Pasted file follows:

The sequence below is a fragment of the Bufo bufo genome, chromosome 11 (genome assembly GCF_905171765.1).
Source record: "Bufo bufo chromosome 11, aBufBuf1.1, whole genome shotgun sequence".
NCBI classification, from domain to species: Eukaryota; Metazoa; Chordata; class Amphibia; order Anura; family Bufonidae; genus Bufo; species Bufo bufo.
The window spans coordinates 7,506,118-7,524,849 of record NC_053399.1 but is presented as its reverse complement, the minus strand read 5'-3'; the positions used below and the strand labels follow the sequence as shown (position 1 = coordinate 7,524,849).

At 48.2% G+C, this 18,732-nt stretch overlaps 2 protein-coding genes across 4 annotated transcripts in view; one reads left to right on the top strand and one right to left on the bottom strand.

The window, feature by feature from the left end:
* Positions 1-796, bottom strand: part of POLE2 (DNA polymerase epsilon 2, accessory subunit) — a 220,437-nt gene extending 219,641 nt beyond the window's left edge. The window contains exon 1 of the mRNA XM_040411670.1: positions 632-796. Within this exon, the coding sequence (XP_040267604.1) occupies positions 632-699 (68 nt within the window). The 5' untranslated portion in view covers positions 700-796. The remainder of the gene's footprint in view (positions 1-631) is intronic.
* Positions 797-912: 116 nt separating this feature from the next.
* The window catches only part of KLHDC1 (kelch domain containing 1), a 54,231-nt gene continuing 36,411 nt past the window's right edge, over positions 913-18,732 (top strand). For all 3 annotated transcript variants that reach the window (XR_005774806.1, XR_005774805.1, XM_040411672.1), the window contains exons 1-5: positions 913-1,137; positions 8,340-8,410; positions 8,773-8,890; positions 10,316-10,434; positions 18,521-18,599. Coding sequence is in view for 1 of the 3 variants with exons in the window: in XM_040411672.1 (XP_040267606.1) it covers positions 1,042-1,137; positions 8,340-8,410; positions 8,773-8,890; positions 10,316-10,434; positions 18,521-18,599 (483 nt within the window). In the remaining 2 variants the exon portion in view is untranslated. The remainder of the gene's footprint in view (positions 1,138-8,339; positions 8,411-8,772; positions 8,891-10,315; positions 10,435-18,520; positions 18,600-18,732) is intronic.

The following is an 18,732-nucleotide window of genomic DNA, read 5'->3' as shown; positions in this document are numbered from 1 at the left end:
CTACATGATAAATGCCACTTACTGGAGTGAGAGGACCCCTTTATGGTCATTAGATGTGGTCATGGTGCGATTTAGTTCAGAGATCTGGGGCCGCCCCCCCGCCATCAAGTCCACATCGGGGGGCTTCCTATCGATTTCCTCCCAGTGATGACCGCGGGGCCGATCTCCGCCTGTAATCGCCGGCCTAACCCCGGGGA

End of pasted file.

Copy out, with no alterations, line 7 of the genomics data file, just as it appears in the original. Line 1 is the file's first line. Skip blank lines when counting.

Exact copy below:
* Positions 1-796, bottom strand: part of POLE2 (DNA polymerase epsilon 2, accessory subunit) — a 220,437-nt gene extending 219,641 nt beyond the window's left edge. The window contains exon 1 of the mRNA XM_040411670.1: positions 632-796. Within this exon, the coding sequence (XP_040267604.1) occupies positions 632-699 (68 nt within the window). The 5' untranslated portion in view covers positions 700-796. The remainder of the gene's footprint in view (positions 1-631) is intronic.